Thursday, March 29, 2007

Uncivil Behavior on the Internet or Crowds are not always wise, sometimes they become a mob

Betsy’s postings on the Second Life video tied in with an article on “Bad behavior in the blogosphere,” 3/29/2007.

None of this surprises me.

These incidents bring back the stories I heard from women entering the construction trades. A woman working as a carpenter told me that one afternoon, she left the port-a-potty and was greeted by the sight of all the men on the site lined along the pathway with their flies open and their penises out. She had to walk down that gauntlet to get back to her site. She got no support from the EEOC or the union when she filed a complaint. The current cyber episodes have been condemned by many. The police took the death threats seriously. These improvements are due to the past efforts of women to participate in public life.

The anger in these cyber attacks has something in it different than the anger of blue collar men losing their authority. The assaulting language and images remind me of the brutal behavior of former convicts. In these current attacks, I sense more how damaged our society has become by the growth of prisons. Our society has become deformed in ways we cannot imagine because of imprisonment. The vengefulness to incarcerate has been met by the anger of prisoners.

Over the past forty years, cities have changed into angry and despairing places with a large population of released convicts. The economy has moved to the suburbs; the computer revolution is a product of industrial parks in pleasant suburbs. Leaving a problem does not mean avoiding its effects. The hostility of those cyber attacks is a symptom.

I am going to close with a quote from Prime Green: Remembering the Sixties” by Robert Stone. He describes something I have sensed, but could not identify.

p. 67-68
A strange social development was taking place on skid row, something that might have escaped our notice at a different time. The Bowery was undergoing a kind of race war that it would have been absurdly euphemistic to call integration. Black down-and-outers, whose absence few neighborhood whites had noticed before, began appearing at corners and in the doorways of the chicken-wired hotels. In earlier times, the derelict quarters of major cities were segregated. The Bowery occupants were overwhelmingly elderly white men, who ranged in degree of poverty from the scrofulous, dying bundles of rags in the gutter to men in dry-cleaned thirdhand suits and clean shirts who drew some sort of pittance once or twice a month. This small sum they would providently turn over to the owners of the bargain restaurants where they ate or to the hotel keepers at their rooming house. The meal tickets and room chits kept them lodged and fed even if they fell off the wagon. Most, though not all, were alcoholics. There were virtually no women among them.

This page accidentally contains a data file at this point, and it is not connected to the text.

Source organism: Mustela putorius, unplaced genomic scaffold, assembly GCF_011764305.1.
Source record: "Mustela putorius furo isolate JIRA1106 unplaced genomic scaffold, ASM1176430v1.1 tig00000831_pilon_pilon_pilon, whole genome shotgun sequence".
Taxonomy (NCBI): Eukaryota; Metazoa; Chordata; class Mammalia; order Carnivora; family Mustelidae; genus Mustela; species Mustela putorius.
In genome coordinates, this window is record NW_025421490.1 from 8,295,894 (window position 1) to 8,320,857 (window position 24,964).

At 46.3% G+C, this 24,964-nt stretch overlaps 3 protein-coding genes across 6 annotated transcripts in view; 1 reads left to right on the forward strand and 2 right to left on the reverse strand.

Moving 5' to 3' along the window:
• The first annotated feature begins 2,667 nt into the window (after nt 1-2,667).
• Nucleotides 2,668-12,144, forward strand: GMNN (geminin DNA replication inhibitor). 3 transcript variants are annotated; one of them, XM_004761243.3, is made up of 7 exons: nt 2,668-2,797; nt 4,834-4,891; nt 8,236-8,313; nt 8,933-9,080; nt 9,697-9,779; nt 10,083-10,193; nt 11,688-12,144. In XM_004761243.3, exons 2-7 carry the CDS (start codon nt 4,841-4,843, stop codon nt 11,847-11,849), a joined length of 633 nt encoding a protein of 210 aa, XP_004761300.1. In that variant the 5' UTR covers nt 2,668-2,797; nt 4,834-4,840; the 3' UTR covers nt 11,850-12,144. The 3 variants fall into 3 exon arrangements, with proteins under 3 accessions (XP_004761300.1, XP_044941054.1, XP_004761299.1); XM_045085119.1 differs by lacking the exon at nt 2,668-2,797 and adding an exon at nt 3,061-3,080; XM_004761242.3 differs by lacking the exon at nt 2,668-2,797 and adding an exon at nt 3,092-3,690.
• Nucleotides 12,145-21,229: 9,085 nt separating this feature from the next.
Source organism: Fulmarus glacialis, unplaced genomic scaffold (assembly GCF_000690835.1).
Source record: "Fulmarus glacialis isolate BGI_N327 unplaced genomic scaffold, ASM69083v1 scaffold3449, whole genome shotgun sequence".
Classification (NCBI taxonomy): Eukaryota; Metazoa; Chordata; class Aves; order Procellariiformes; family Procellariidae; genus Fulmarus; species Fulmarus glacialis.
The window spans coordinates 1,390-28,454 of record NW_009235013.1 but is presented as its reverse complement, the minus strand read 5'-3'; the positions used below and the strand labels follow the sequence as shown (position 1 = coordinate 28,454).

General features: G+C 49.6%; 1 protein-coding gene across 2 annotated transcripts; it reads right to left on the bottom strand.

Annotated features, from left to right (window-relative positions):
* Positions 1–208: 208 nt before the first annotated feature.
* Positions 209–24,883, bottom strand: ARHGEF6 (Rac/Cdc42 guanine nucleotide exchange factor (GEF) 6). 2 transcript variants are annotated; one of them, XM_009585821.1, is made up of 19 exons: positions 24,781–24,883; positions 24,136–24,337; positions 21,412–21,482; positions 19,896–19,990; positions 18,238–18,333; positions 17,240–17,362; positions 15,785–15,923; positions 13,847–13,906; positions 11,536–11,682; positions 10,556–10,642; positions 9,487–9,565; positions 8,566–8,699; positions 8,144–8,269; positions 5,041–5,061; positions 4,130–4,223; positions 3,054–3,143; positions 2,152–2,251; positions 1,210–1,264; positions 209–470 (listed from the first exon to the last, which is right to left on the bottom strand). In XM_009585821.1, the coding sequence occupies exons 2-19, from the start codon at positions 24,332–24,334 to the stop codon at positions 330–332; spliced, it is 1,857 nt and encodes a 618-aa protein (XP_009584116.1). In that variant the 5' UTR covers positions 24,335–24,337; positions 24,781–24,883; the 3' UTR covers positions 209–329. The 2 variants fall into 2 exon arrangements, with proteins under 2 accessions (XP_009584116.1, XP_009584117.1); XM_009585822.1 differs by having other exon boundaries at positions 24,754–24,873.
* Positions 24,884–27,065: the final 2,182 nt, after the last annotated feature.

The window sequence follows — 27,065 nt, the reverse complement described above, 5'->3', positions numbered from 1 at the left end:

Who kept up or enforced the racial barriers? Maybe hard cases who ran the beaneries and hotels. Maybe the police, forcing black paupers up to the skid rows in Harlem. But at certain point around 1960 changes were perceivable. Things being what they were and are, black men faced impoverishment more frequently and at a younger age than most whites. For the same reasons, larger numbers of poor black men had served longer terms in prison. The black newcomers were often younger and less physically ruined than the white derelicts, more used to more serious fighting than at least many of the whites and, perhaps, more involved with drugs. They were also angry; there were men who had been brutalized and whipped, or served on chain gangs and in turp camps.
What began to happen was the social system recently established in prisons took over the Bowery. On the most productive panhandling corners, and in the homeless shelters, the older white men began to disappear. In a way, it was simply a question of the young, in a desperate situation, displacing the old. It went, I think, unnoticed and unmentioned by the city at large. Older men of all races fled the Bowery and looked for relative safety. But there was no protection for anyone. The Darwinian quality one glimpsed was as shocking as anything I ever saw.

1 comment:

Betsy McKenzie said...

The more I think about your posting, the more distressed I am. We have sowed the wind and are currently reaping the whirlwind. For decades, we elected officials who promised to be tough on crime -- and here is our outcome. wow.